There was literally nothing for me to plan — so I followed the storyline Golden Door created for me.
My personalized schedules helped me rekindle my yoga practice and my love of hiking as requested, but with new touches: Group hikes took place at 5:45 a.m. and pushed me to quicken my usual pace. And yoga — which I thought I had done to death — revived itself in one-on-one classes at the retreat’s wooded studio, where floor-to-ceiling windows look out to the leaves and branches of surrounding trees.
I tried boxing, archery and fencing for the first time and came out of each class elated. I forgot what it was like to try to learn something new — how it opens you up to possibilities and awakens long-dormant parts of yourself.
Consecutive days of de facto digital disconnection (bolstered by a busy schedule and cute bedside sleeping bags for mobile phones), challenging exercise, mind-body practices, healthful fare, cortisol-zapping spa treatments and uniquely warm social interaction with inspiring women may not alone be enough to conjure transformation; however, they can surely set the foundation for change if change is desired.
By my third day at Golden Door, I felt calm, strong and inspired, and I stopped balking at the idea of checking in with myself. As if on cue, that day I was given the option of attending an intention-setting Full Moon Circle.
After pranayama-breathing exercises at an altar crafted by Michael and Robin Mastro, a Vedic astrology-practicing husband-and-wife team who offer services such as advising you on where your home has energy blockages (note: no remodeling required), I finally conceived my 2018 resolutions with two days of January left to spare.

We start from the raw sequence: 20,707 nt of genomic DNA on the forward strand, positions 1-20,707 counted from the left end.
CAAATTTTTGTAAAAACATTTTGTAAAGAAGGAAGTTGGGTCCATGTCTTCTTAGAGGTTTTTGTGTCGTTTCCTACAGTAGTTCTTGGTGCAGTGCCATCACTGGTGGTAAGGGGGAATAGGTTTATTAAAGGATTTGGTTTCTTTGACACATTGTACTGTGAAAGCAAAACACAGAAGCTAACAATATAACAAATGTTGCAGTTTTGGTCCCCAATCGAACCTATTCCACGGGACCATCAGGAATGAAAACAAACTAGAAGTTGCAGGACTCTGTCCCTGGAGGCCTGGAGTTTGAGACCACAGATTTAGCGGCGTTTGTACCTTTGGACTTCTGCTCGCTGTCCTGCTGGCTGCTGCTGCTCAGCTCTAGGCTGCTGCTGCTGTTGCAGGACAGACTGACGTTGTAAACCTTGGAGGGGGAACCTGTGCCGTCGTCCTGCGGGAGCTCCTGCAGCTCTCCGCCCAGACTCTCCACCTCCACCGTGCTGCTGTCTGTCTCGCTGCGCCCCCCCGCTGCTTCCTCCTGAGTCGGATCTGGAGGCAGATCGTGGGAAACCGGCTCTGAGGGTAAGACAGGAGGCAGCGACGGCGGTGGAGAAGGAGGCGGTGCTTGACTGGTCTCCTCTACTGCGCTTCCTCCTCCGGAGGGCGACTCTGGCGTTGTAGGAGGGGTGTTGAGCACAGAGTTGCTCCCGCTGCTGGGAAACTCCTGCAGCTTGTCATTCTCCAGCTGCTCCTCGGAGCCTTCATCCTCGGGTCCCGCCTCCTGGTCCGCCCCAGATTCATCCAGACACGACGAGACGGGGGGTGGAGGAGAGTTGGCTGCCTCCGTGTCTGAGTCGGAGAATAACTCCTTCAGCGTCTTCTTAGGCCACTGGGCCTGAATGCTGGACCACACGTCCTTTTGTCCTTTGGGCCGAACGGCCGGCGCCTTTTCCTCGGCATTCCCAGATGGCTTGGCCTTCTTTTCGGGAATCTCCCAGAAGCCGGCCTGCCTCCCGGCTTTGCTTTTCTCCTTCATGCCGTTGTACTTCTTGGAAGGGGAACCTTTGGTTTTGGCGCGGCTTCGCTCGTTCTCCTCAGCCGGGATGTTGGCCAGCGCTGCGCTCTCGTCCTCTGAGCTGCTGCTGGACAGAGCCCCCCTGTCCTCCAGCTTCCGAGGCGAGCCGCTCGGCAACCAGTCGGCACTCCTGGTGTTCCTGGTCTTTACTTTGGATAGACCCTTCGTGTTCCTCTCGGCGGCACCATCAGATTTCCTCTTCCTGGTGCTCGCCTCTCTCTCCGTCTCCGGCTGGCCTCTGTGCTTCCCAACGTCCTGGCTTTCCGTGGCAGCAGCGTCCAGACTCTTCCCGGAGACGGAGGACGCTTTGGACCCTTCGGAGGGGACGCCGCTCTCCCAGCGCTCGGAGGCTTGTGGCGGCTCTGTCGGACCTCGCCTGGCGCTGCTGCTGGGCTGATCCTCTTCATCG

I might have been just a few hours from home, but embracing practices out of my comfort zone — such as energy healing and Vedic altar rituals — felt like an immersion into a new culture.
The next day, I woke up at 4 a.m. to watch the “super blue blood moon” and repeated my intentions to myself as I walked the retreat’s mountaintop labyrinth under the glow of the blushing moon.
Now, with the words so clearly etched into my brain, I repeated my mantra while floating in and out of consciousness during yoga nidra, after my next sunrise hike and when walking the bridge that connects the property from its gilded entrance to the outside world.
There, at the bend in the bridge — which Japanese tradition says thwarts evil spirits from entering the property — I repeated my intentions to myself one last time before opening the doors.
“I want to feel vitality.”
“I want to feel serenity.”
“I want to feel clarity.”
Below are best practices from Michael Bennett, co-founder of the Transformational Travel Council.
1. ASK WHY. “As someone who has direct interaction with clients, you should engage with them in a different way. It’s not just about where you’re going and what you’re going to do when you’re there. Talk to clients about why they’re going: What’s their motivation, inspiration and call to adventure? Think through that. I always find that the easiest and most powerful question is, ‘What do you want?’”
2. LATHER ON THE GOOD STUFF. “Consciously design the itineraries. In every trip, make sure there is physical activity, time in nature and cultural immersion. Schedule in downtime so clients can reflect, meditate and be in conversation with other travelers. That way they can process and make meaning from their experiences.”
3. FOLLOW UP, FOR REAL. “When clients get back from their trip, be in conversation with them, but not just about if their transfers showed up on time and how the hotels were. Ask them: ‘What surprised you? What actions will you take?’ This kind of follow-up will deepen the relationship and hopefully lead to repeat business and referrals — but it will also do so much more for your clients.”
Adventure Travel Trade Associationwww.adventuretravel.biz
Global Wellness Institutewww.globalwellnessinstitute.org
Transformational Travel Councilwww.transformational.travel